An independent inquiry into Napier City Council's scrutiny of councillors' social media will be carried out before the election, acting Mayor Faye White has confirmed.
But councillors were muzzled from talking about the inquiry, citing legal concerns, and while a person had been appointed to carry out the inquiry, they could not be named just yet.
It comes after RNZ revealed council staff, including at the request of its chief executive, trawled through the Facebook posts of four so-called renegade councillors who opposed a controversial new pool, looking for code of conduct breaches.
The Facebook monitoring has been described by those who were surveilled as "creepy" and by local governance experts as "undemocratic".
Mrs White met with the four councillors who had been surveilled on Wednesday last week and then with all councillors on Friday to discuss the matter.
"What we came out of that [with] is that we would appoint an independent review to look at the concerns that have been raised by the councillors around the scrutiny of their social media and any application for the Code of Conduct."
Councillors declined to comment to RNZ about the inquiry, saying they had been advised not to for legal reasons.
Faye White said the council would be in a position to say more once she had briefed chief executive Wayne Jack about the inquiry and the terms of reference were agreed to upon his return from holiday this week.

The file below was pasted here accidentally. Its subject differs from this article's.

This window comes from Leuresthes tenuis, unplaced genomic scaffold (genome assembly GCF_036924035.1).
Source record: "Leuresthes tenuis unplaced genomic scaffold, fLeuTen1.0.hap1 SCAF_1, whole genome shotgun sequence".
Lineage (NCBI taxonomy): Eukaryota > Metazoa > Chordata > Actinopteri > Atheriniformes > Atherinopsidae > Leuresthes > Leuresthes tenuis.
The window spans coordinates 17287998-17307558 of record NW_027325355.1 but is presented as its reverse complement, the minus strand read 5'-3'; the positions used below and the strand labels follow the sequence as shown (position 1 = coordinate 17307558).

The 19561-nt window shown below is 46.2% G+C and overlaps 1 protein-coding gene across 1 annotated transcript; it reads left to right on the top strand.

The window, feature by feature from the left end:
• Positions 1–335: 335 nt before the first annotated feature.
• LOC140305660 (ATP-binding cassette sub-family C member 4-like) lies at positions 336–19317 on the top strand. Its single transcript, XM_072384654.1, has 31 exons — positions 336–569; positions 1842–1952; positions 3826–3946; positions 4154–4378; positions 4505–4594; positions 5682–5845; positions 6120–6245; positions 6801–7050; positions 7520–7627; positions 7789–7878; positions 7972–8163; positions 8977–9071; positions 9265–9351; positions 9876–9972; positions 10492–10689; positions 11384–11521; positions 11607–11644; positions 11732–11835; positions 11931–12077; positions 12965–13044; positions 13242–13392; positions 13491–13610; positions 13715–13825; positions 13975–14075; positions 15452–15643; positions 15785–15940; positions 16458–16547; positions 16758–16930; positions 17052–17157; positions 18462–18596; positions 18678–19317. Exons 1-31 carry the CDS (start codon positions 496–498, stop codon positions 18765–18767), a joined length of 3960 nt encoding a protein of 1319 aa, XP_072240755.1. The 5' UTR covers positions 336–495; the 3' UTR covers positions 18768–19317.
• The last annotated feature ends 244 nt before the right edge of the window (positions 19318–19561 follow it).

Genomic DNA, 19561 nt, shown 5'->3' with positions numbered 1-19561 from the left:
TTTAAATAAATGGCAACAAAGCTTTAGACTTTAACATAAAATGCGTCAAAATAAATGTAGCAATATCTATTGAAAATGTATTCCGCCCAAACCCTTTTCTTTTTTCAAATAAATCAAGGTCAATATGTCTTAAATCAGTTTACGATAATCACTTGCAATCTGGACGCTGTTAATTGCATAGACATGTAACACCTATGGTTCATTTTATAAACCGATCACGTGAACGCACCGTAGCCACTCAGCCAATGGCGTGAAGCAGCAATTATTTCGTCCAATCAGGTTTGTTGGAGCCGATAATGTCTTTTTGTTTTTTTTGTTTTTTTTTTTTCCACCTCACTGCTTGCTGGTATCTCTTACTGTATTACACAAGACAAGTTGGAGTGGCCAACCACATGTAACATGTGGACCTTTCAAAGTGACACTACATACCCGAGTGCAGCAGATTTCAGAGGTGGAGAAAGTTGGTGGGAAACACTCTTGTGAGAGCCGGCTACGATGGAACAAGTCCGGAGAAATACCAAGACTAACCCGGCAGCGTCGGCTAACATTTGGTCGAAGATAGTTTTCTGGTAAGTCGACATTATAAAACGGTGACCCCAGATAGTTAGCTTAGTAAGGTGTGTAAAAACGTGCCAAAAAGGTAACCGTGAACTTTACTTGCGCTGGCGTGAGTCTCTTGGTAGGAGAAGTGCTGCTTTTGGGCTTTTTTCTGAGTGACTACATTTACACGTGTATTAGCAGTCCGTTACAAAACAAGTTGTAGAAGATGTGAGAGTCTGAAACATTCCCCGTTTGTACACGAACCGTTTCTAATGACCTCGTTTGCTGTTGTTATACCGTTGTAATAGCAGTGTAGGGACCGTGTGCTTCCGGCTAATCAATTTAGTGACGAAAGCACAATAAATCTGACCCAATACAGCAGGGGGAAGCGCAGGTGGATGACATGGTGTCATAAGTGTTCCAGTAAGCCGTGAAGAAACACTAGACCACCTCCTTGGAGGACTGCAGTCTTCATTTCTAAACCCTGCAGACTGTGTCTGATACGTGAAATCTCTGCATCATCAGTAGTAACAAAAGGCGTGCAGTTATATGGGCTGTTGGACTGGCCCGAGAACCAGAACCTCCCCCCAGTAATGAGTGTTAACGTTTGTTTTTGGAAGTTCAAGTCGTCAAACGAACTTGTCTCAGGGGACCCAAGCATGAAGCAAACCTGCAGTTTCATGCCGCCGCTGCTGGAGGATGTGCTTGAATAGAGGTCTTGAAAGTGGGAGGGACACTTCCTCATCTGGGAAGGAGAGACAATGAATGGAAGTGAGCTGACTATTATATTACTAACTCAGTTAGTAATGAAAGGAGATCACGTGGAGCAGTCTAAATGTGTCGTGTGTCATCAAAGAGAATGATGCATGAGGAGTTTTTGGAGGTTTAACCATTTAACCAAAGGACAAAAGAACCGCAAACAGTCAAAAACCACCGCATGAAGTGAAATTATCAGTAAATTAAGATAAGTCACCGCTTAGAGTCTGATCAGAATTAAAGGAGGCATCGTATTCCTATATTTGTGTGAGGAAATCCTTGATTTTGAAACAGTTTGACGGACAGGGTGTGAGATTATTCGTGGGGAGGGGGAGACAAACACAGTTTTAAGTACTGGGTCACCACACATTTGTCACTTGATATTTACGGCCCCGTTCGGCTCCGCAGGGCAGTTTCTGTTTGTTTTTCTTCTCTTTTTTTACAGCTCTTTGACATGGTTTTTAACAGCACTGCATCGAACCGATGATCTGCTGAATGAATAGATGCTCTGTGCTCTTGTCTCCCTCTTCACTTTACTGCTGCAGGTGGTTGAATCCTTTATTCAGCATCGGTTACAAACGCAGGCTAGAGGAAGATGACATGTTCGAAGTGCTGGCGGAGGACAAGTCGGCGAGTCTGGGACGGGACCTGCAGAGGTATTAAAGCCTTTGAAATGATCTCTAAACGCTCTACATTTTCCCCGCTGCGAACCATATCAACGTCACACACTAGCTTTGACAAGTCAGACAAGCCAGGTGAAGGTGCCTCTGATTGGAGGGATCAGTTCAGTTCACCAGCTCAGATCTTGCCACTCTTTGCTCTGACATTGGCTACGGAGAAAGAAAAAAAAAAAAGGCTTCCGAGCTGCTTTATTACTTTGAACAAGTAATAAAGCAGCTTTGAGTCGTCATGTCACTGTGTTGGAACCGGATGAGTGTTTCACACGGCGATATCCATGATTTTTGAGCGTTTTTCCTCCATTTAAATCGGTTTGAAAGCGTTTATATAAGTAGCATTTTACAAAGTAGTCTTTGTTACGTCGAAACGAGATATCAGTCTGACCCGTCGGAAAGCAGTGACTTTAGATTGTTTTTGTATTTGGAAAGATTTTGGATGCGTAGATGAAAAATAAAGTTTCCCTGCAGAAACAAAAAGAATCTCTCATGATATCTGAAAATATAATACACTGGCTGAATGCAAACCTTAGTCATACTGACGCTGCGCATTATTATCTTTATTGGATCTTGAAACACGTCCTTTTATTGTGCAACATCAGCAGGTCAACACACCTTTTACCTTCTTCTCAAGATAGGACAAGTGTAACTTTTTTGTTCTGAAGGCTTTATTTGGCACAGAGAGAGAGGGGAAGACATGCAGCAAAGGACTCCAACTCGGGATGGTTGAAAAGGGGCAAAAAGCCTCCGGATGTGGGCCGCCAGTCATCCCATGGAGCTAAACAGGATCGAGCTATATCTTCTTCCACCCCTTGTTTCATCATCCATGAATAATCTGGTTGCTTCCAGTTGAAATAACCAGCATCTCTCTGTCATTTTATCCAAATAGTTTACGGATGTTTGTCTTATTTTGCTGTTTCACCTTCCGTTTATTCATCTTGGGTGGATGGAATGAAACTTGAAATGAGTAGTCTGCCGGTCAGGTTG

"I have refrained from making public comment because of the fact the chief executive is currently returning from overseas and as we are his employer I would like to discuss the matter with him on a face-to-face basis," Mrs White said.
While councillors were reluctant to comment on the inquiry, Massey University local governance expert Andy Asquith welcomed it - albeit cautiously.
"My immediate concerns would be who is going to conduct the reviews, what will be the terms of reference and what questions will they be asking?"
A person had in fact been appointed to carry out the task but they could not yet be named, Faye White said.
"The name of the person has been provided to all parties concerned and there has been no concerns raised around the person selected," she said.
A Massey University study in 2014 found Napier was only one of a few councils that prevented elected members from voicing negative opinions publicly.
Study author Catherine Strong said the whole problem stems from an "erroneous interpretation of the code".
"There is a very murky sentence in it that could be interpreted to say that councillors shouldn't criticise council at all, which of course is not the intention.
"Of course councillors should criticise ... they're representing ratepayers, not spin doctors for council," Dr Strong said.
A second independent review looking at the culture of Napier City Council as an organisation had also been called for by some councillors, and while it was considered it was decided it would left for the incoming council to tackle, Faye White said.